One of the types of spine surgeries that many of my clients have undergone is spinal fusion surgery. This surgery entails screwing together, with a metal cage, several vertebrae in the spine in order to limit painful movement in the vertebrae. Here is a picture of what a typical fusion surgery looks like:
I recently came across a Bloomburg article about fusion surgeries that was very disturbing. From the article, I learned that the number of fusions at U.S. hospitals doubled to 413,000 between 2002 and 2008, generating $34 billion in bills, data from the federal Healthcare Cost and Utilization Project show. The number of the surgeries will rise to 453,300 this year, according to Millennium Research Group of Toronto.
In and of itself, the rise in the number of fusion surgeries should not be a concern, assuming the procedure helps patients live productive, relatively pain free lives. But the studies say different.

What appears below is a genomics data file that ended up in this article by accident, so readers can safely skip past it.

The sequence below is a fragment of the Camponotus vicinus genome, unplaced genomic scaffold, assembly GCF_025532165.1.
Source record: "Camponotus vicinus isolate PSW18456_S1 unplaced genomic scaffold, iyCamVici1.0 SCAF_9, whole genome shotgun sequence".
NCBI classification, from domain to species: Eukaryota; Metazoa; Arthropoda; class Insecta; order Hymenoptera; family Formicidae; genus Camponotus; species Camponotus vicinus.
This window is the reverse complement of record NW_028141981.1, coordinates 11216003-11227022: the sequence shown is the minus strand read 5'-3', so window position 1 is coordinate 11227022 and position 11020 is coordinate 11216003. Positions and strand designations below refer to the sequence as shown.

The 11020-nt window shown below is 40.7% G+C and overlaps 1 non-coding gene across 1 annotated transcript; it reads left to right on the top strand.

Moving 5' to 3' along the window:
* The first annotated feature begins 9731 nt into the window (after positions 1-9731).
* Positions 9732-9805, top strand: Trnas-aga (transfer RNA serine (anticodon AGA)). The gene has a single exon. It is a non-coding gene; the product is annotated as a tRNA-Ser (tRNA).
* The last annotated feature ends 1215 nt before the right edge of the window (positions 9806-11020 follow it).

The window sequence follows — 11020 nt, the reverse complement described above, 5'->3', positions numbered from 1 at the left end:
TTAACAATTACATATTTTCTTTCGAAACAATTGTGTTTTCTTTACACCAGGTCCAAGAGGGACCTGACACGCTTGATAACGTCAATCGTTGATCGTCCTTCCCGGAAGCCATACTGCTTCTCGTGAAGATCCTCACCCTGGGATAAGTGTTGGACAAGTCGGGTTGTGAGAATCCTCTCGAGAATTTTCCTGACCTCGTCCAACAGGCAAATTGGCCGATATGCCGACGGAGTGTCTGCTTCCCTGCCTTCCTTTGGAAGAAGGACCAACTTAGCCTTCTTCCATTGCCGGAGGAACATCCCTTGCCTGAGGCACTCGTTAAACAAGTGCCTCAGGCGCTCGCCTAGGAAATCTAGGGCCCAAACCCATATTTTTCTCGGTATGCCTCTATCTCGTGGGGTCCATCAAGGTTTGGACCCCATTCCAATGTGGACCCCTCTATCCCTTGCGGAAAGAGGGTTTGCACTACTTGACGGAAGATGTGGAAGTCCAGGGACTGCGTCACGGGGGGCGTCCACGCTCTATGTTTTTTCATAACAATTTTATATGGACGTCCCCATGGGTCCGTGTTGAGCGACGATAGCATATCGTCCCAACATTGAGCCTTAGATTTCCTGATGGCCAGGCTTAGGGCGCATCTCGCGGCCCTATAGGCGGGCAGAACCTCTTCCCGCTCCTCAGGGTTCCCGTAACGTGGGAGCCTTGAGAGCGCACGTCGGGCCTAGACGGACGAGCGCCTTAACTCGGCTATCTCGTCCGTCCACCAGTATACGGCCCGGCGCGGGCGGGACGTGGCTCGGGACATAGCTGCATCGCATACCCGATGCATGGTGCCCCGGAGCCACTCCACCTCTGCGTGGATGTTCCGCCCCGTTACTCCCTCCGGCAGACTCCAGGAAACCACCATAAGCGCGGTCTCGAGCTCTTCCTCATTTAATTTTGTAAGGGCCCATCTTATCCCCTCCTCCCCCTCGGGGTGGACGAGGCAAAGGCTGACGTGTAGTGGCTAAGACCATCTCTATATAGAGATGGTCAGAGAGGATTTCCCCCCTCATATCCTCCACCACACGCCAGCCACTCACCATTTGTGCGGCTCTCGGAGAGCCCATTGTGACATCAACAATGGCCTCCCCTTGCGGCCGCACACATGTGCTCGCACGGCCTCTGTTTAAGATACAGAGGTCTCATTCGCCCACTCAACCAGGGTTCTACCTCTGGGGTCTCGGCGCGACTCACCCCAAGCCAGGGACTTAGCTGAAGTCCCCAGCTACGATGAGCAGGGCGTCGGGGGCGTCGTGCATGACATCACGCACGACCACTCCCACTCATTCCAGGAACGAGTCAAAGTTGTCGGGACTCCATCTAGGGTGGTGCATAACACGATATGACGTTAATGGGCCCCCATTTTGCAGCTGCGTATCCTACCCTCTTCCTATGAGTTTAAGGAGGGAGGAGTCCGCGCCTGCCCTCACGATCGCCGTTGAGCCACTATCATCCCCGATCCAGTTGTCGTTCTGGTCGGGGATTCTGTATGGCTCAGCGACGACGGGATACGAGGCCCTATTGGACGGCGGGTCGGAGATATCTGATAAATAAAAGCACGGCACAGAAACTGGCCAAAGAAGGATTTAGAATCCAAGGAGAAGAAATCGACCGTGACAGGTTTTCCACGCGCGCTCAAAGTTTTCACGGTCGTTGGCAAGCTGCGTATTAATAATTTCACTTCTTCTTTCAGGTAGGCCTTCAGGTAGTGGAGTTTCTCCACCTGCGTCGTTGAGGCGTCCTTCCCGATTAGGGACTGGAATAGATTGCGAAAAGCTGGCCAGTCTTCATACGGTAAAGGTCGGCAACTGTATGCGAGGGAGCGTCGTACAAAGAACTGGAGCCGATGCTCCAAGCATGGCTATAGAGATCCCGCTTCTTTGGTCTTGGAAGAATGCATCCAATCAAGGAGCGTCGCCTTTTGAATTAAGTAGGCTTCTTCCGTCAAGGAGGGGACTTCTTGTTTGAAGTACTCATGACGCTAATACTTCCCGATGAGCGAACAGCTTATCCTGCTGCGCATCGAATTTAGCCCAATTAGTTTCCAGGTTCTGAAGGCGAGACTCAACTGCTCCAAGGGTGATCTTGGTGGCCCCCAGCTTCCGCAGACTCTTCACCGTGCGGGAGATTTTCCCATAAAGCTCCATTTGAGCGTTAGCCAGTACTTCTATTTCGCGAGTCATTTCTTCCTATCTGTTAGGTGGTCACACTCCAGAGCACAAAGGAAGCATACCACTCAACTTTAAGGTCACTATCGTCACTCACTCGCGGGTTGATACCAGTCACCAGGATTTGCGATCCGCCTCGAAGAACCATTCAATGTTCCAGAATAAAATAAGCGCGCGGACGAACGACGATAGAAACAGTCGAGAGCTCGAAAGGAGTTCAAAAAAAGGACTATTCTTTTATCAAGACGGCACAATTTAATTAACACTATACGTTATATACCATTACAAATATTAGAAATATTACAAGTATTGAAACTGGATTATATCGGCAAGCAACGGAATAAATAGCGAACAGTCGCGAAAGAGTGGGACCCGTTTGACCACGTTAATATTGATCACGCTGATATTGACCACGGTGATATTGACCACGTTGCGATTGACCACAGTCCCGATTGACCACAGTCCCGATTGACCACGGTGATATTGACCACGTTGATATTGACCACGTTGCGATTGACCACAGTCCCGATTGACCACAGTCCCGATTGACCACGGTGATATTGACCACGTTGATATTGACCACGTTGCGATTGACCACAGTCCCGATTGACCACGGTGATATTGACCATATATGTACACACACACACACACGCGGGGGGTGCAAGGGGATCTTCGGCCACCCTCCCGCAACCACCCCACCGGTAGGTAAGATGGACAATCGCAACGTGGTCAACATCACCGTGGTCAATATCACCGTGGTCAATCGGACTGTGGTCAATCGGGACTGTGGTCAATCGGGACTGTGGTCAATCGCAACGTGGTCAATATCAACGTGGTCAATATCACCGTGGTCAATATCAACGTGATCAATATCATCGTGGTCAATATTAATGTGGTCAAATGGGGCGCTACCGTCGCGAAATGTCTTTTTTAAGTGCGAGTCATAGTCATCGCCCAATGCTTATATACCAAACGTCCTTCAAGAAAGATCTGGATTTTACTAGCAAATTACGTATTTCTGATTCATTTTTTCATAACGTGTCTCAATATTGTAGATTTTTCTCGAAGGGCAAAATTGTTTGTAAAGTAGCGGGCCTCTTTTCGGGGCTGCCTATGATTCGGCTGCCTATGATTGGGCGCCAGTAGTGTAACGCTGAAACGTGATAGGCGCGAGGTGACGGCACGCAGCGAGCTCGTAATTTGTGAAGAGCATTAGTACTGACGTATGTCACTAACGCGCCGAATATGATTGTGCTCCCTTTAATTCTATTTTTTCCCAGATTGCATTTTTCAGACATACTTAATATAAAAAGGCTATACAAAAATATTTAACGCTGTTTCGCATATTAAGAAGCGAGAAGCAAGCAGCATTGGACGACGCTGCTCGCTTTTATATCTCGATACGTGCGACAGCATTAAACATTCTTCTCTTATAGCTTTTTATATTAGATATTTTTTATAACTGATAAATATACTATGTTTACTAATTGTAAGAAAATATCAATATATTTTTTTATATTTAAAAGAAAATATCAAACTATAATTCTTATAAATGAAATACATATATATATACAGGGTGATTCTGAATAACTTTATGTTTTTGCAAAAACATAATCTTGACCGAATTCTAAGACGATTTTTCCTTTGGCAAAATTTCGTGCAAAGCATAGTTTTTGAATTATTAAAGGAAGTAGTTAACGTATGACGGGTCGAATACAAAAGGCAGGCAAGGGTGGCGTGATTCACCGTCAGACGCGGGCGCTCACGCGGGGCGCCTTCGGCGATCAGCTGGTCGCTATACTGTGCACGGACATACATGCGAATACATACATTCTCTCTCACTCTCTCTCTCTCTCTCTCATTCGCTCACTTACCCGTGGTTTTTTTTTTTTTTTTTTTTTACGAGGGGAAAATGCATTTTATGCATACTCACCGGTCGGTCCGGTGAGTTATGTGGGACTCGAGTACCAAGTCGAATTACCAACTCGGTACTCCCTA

It’s amazing how much evidence there is that fusions don’t work, yet surgeons do them anyway,” said Sohail Mirza, a spine surgeon who chairs the Department of Orthopaedics at Dartmouth Medical School in Hanover, New Hampshire. “The only one who isn’t benefitting from the equation is the patient.
British and Norwegian researchers found fusion no better than physical therapy for disc-related pain in three studies, totaling 473 patients, published in the journals Spine, Pain and the British Medical Journal between 2003 and 2006. A 2001 Swedish study of 294 patients in Spine found fusion better than physical therapy that was less structured than the kinds used in the other studies.